Angela Merkel is likely to support Blair partly because HER Germany now understands the threat from Middle East instability, and partly because the British Conservatives in the EU parliament have deserted and gone extremely right-wing. And no-one's noticed.

Sarkozy and France KNOW that there is a problem in the world that Obama is afraid to tackle, his outstretched hand is far too compromised.

The UNHCR passed last Friday an Egypt/US sponsored resolution BANNING Free Speech in case it upsets Muslims. And again, no-one's noticed.

I have high hopes that Mr Blair's diplomatic and political skills will help us deal with all of this and either push for UN reform or perhaps even for a new organisation altogether.

It comes to something when France is complaining about American "softness" on civil liberties. But they are. Such is the continuing love-in for Obama that no-one's noticed.

We need more troops in Afghanistan. Blair may be able to persuade other Europeans where so far Obama has had limited success. Europe is falling out of love with Obama and back in love with Blair. And few have noticed.

Some are even suggesting that Obama's delay in deciding on this troops increase/withdrawal is simple. He is awaiting Blair as new EU Council president to stiffen his backbone and to take any flak.

They may be right.

Blair is used to taking flak. Taking criticism doesn't mean he is wrong.

For all sorts of reasons Tony Blair is THE MAN the world needs right now.

For all of that the EU Council president's post would NOT give Blair GREAT POWERS as some fear-mongers suggest. He will represent ALL of the EU leaders, NOT instruct or lead them.

It DOES give him influence, though, and his travels and experience over the years have given him connections and a wide perspective.

Blair's the right one. In fact without him as EU President, perhaps we should all despair.

BlairSupporter said...

A little PS to the above.

You are being LIED to by my fellow Brits that the British public pushed Blair to resign.

He resigned because his party, and mainly a Gordon Brown cabal, thought Brown could do the job better and somehow take the party back to the Left.

This was never a possibility, but they were too dumb to realise this. They realise it NOW. But as with Blair's being correct on Iraq they will never admit that he was correct on policy direction too.

Brown, their erstwhile hero, was signed up to all, or at least most of it, and held the purse-strings tight as Finance Minister (and away from Blair) for ten years. Thus, any present economic fallout is Brown's not Blair's.

The cabal on the Left are annoyed with Blair over THIS too. It SHOULD be HIS fault, and not Brown's.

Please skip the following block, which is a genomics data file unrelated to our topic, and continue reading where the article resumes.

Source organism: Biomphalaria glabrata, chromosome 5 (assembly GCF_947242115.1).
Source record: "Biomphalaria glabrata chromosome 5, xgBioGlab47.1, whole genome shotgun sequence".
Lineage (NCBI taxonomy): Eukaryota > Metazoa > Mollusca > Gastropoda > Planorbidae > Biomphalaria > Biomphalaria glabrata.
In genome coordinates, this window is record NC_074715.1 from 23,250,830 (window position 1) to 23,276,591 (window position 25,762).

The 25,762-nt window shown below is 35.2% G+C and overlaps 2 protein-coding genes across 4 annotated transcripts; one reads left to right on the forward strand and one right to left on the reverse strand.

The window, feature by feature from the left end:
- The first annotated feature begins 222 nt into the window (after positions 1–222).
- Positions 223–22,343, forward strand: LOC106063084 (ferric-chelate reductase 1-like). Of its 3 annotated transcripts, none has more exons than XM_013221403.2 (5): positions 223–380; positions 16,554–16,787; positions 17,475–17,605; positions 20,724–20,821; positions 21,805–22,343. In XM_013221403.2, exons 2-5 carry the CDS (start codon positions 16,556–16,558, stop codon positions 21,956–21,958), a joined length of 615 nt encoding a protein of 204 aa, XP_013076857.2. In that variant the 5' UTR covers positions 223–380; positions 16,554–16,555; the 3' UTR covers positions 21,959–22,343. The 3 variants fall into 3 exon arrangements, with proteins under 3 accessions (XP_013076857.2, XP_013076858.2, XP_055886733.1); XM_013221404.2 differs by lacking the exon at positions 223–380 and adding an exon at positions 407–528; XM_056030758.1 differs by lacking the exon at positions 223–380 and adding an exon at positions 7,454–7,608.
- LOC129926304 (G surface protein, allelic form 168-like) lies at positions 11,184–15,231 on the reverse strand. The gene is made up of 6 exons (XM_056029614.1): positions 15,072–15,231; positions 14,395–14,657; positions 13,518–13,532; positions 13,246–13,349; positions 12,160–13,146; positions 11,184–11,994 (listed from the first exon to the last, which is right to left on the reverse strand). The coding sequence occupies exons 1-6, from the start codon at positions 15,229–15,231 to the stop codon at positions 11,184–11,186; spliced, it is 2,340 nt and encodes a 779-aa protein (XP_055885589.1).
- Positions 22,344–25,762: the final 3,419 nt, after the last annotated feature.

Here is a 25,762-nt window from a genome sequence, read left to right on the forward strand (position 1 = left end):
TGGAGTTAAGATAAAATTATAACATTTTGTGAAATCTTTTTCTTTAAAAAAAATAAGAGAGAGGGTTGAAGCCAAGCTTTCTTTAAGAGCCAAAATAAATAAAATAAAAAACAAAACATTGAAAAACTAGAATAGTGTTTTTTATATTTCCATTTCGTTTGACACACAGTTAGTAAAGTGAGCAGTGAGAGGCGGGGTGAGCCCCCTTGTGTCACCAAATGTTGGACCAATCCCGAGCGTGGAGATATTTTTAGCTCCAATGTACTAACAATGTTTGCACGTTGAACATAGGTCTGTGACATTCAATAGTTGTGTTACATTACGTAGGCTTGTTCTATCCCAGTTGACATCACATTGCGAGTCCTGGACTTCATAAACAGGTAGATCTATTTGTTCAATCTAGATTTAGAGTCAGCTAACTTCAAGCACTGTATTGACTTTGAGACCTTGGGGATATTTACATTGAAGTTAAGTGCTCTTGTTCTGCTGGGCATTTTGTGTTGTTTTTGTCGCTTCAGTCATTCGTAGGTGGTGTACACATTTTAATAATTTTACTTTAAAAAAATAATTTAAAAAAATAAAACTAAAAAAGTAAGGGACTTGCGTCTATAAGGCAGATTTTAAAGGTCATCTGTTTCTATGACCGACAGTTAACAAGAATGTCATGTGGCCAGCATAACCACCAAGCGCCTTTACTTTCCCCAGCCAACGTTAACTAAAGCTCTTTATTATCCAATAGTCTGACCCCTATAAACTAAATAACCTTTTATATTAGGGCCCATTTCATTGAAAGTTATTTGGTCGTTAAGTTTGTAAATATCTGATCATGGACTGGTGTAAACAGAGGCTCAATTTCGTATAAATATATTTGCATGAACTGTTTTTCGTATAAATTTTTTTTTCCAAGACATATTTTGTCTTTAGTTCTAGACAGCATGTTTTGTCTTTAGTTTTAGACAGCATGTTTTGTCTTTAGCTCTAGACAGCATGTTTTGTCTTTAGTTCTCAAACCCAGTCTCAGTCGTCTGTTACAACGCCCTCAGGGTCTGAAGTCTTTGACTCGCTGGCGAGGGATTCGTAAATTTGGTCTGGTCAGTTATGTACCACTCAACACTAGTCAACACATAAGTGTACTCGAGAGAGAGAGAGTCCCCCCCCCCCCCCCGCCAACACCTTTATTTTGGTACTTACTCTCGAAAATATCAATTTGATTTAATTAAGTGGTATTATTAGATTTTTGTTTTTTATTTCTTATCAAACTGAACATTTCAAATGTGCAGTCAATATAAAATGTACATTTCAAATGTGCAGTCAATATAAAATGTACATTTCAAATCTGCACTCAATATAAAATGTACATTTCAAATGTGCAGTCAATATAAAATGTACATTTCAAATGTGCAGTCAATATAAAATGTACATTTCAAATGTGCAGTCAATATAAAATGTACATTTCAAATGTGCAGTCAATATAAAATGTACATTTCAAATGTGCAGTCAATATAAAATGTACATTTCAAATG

But the BIG missing element now in Britain is leadership. It went with Blair. And we ALL know it. Even those still in denial.

There is an online petition to Ban Blair-Baiting at the Iraq Inquiry. The press and many on the peace'n'love Left want to get Blair to the ICC over Iraq. They won't succeed, of course, since he did nothing illegal.

But your fair-minded readers might want to sign this, since even in Britain we are all innocent until proven guilty.

Unless the press tell us otherwise!

Ban Blair-Baiting petition:


Stan Rosenthal said...

Spot on, Blairsupporter.

Blair unpopular in Britain? 43% in favour of him being EU President looks pretty good to me bearing in mind the non-stop vitriolic media and blogging campaign against our former Prime Minister. And why the hell should these hacks and hackers be allowed to call the tune anyway!?!


PS Congratulations on a very well written article

Anonymous said...

Nice article, my fellow American.
What is that old saying? Your first choice is usually the right one? Don't go paddling against the current of your own Gulf Stream or we'll both end up with the Blues. Tony Blair is the right man for the job. President Obama has single-handedly weakened the U.S. in a matter of less than a year. Blairsupporter has pointed out Obama's signing of the nightmarish "stifling of freedom of expression" in regards to religion, especially a certain religion. America now needs to look outside for strength and to protect our freedoms. Isn't that pitiful? My German friend tells me the press is reporting Merkel is in favor of TB. We know Sarkozy is in favor. There are more and more conservatives in power and it is because we know the danger of radical Islamism. We know why we went into Iraq and that it was NOT wrong. The fight goes on and we need strong leaders and a strong military to be able to fend off the enemies that would have us give up our freedom of the press (that's you baby) and speech for something more to their liking. Sometimes these anti-Blair people start getting me down and it's a bad place to be, in with the muck of hatred, speculation and opinion. I refresh my memory by checking the facts, have a nice cup of coffee (not tea) and then my eyes clear up again. I'll keep checking in with you to see when you've come back to your original path. Come on!